With the delta variant of Covid-19 surging in many countries - e.g., over 100,000 new cases per day foreseen in the UK in the next few days, and many other countries following suit - we may feel depressed at the thought that this pandemic is going to stay with us for a lot longer than some originally foresaw.
In truth, if you could sort out your sources well, you would have predicted this a long time ago: epidemiologists had in fact foreseen that there would continue to be waves of contagions, although at some point mitigated by the vaccination campaigns. However, so much misinformation and falsehood on the topic has been since dumped on all media, and in particular on the internet, that it is easy to pick up wrong information.

Covid experts around the world respond to the UK’s decision to lift remaining restrictions on July 19 in an emergency online summit.

They say no public health officer would recognize this as a strategy.

This article as a tweet thread, including the short video clips of experts making their main points.


An unknown methane-producing process is likely at work in the hidden ocean beneath the icy shell of Saturn's moon Enceladus, suggests a new study published in Nature Astronomy by scientists at the University of Arizona and Paris Sciences&Lettres University.

There is a belief that Airbnb listings cause increased crime in residential neighborhoods - or at least annoying late-night parties which increase risk of crimes. However, a new paper suggests that while Airbnb listings can be linked to a reduction in the local social dynamics that prevent crime, it isn't the tourists committing the crimes. And it takes years, which means Airbnb listings may be a symptom rather than the cause.
A new paper has statistically linked inflammatory bowel disease, an umbrella term for chronic inflammation of the digestive tract, to processed foods. But because every food is processed - no one eats wheat that hasn't been milled - the term has now become "ultra-processed."

On July 15 971, the bones of St Swithin were removed from their resting place on the order of Aethelwold, Bishop of Winchester, and placed in a shrine inside the cathedral. The saint, it seemed, did not approve. A violent storm followed, and rain fell for 40 days. And from that story came the belief that the weather on July 15 predicted a summer of sun or rain.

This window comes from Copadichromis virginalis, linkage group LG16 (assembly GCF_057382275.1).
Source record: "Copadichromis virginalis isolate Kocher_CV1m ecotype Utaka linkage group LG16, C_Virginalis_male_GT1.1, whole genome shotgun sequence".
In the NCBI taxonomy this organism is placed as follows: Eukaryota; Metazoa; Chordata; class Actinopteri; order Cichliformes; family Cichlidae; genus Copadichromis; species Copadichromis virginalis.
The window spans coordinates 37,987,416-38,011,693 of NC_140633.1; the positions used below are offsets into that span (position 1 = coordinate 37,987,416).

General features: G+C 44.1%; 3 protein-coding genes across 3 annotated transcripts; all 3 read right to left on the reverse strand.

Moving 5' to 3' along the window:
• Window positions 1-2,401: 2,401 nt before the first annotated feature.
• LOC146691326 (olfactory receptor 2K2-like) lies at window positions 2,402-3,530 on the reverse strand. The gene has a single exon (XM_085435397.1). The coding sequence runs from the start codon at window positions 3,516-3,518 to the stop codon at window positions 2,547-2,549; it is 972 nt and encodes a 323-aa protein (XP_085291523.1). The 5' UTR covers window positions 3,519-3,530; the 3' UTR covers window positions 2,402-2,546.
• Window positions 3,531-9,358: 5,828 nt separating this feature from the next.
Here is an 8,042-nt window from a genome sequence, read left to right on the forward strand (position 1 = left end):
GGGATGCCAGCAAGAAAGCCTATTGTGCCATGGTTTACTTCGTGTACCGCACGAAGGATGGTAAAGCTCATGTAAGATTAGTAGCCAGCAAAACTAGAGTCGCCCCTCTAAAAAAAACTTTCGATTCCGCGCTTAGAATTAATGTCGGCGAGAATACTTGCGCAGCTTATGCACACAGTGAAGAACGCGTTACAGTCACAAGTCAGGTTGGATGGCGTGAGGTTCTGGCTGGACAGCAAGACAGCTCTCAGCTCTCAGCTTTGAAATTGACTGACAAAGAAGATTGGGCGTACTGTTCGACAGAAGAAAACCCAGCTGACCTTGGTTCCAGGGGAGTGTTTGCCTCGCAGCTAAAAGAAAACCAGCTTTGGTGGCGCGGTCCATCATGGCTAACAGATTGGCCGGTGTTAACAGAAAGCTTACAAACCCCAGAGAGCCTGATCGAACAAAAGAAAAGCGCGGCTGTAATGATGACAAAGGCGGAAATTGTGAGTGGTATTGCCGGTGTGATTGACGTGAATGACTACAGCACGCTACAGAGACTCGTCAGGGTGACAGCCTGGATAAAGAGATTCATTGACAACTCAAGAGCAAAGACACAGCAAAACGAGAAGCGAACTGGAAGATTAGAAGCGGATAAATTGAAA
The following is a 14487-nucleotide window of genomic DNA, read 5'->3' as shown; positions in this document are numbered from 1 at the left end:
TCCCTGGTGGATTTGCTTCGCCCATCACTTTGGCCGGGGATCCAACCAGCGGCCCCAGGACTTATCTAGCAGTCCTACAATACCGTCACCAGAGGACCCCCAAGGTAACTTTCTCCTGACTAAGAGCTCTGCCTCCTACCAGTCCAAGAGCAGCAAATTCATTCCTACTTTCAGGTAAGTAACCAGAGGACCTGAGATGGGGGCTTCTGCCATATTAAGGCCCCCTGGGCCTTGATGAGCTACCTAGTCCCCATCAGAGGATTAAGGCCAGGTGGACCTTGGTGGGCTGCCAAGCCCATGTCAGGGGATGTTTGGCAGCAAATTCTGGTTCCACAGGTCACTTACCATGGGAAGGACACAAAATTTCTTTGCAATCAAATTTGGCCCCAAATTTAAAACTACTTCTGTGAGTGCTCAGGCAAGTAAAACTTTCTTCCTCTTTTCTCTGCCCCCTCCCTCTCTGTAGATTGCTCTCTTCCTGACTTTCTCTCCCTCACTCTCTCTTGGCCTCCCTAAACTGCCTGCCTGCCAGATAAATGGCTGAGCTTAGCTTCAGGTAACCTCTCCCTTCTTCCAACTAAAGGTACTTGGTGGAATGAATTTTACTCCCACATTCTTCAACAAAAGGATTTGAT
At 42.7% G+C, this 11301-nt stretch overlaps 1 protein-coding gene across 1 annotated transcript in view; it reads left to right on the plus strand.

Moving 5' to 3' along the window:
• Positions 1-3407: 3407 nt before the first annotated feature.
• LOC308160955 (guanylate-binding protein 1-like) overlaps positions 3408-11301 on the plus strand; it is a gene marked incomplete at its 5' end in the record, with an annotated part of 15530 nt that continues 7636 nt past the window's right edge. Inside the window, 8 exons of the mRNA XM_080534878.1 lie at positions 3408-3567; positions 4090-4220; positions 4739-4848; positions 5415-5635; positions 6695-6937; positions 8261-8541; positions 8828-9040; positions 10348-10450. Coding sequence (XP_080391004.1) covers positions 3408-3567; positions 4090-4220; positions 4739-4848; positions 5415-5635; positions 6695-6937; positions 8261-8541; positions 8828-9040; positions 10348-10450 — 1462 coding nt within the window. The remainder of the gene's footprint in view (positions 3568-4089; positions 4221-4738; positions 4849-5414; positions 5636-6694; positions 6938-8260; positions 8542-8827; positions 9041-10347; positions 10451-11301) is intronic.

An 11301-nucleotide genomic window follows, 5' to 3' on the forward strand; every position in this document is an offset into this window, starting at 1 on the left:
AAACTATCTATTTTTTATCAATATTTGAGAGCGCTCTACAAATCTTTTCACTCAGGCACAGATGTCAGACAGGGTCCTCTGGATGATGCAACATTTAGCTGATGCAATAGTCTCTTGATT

St Swithin’s day if thou dost rain’
For forty days it will remain;
St Swithin’s day if thou be fair,
For forty days will rain na mair.

Following my strong belief that science dissemination, and open borders science, is too important to pursue as a goal to constrain it by fears of being stripped of good ideas and scooped by fast competitors, I am offering here some ideas on a reserch plan I am going to follow in the coming months.

The benefits of sharing thoughts early on is evident: you may, by reading about them below, be struck with a good idea which may further improve my plan, and decide to share it with me; you might become a collaborator - which would add to the personpower devoted to the research. You might point out problems, issues to address, or mention that some or all of the research has already been done by somebody else, and published - which would save me a lot of time!
Raw food, from milk to meat, can obviously bring higher risk of bacteria. The raw milk fad in the US creates risk of illness orders of magnitude higher than milk that has been pasteurized to remove harmful bacteria.

In Europe, the 'raw' dog food fad may be creating something even worse; multidrug-resistant bacteria identical to those found in hospital patients. Drug-resistant infections kill an estimated 700,000 people a year globally and, with the figure projected to rise to 10 million by 2050 if no action is taken, the World Health Organisation (WHO) classes antibiotic resistance as one of the greatest public health threats facing humanity. 
Like coronavirus, Hepatitis C was only discovered as unique a few decades ago, but in that time science took its 2 million new HCV infections every year, with an estimated 70 million carriers of the virus globally, and 400,000 deaths annually to finding a cure. 

Directly acting antivirals (DAAs) can now stop it and therefore prevent the liver cirrhosis and liver cancer that can develop. Next up, said Professor Sir Michael Houghton at the European Society of Clinical Microbiology and Infectious Diseases, who won the Nobel Prize for Medicine and Physiology along with three other scientists for discovering it was distinct in 1989, is a vaccine.
Two approaches in development may lead to an inhalable COVID-19 vaccine that is scalable and can be transported and stored at room temperature.

They'll be too late to help with the actual COVID-19 but since coronavirus constantly mutates, like the flu, and 2019 was the third coronavirus pandemic in the last 17 years, it could be valuable for the next iteration.

One strategy employs modified bacteriophage particles that can be inhaled to deliver protection via the lungs to the immune system. The other delivers injectable adeno-associated virus-phage particles that directly encode protection against the virus in immune cells. They're only in rodents so far but they produced antibodies.